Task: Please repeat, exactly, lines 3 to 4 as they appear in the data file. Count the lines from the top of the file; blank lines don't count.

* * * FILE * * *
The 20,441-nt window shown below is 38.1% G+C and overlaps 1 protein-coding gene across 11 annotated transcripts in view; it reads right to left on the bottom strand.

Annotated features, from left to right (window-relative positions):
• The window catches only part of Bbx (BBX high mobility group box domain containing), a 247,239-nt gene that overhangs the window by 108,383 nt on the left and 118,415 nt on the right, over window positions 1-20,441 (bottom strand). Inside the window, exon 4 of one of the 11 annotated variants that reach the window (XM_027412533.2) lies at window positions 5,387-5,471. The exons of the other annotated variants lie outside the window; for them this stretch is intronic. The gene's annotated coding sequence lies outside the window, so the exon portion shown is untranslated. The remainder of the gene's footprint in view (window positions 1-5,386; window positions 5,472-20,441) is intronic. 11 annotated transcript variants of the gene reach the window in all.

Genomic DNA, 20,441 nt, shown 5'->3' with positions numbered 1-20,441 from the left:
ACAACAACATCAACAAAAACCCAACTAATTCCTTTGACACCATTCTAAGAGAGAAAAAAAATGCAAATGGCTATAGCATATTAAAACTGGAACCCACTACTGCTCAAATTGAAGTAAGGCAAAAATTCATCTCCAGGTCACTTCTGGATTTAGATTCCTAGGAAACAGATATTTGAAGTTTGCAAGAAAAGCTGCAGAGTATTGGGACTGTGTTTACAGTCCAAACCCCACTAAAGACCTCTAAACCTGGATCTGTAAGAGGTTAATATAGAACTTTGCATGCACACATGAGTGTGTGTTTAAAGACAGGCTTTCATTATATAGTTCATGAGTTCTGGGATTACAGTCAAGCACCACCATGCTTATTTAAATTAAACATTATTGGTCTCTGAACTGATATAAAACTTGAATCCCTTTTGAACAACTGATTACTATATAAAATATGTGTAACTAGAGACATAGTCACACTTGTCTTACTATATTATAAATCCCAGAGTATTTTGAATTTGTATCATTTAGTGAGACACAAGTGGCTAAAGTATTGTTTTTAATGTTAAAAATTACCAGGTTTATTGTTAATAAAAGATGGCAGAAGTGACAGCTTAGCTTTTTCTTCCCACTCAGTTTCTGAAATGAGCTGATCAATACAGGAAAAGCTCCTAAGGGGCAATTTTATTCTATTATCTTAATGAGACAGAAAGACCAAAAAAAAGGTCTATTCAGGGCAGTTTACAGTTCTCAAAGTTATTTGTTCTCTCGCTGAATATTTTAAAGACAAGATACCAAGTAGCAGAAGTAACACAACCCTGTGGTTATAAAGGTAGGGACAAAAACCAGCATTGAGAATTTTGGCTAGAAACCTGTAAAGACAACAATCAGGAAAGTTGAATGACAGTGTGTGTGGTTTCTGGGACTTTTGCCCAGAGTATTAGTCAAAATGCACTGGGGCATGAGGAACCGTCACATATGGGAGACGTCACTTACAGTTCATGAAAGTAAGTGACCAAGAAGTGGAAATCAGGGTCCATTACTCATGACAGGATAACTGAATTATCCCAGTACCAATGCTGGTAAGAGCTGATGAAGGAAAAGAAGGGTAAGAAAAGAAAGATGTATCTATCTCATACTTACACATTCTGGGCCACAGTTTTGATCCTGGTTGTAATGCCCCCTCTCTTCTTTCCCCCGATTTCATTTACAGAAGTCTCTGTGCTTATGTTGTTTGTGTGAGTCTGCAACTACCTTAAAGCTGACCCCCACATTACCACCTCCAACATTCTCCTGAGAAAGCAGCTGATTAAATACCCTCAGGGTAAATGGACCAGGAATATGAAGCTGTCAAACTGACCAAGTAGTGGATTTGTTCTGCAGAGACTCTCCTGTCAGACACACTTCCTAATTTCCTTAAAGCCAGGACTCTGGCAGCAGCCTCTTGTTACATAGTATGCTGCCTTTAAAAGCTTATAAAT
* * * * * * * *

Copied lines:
• The window catches only part of Bbx (BBX high mobility group box domain containing), a 247,239-nt gene that overhangs the window by 108,383 nt on the left and 118,415 nt on the right, over window positions 1-20,441 (bottom strand). Inside the window, exon 4 of one of the 11 annotated variants that reach the window (XM_027412533.2) lies at window positions 5,387-5,471. The exons of the other annotated variants lie outside the window; for them this stretch is intronic. The gene's annotated coding sequence lies outside the window, so the exon portion shown is untranslated. The remainder of the gene's footprint in view (window positions 1-5,386; window positions 5,472-20,441) is intronic. 11 annotated transcript variants of the gene reach the window in all.

Genomic DNA, 20,441 nt, shown 5'->3' with positions numbered 1-20,441 from the left: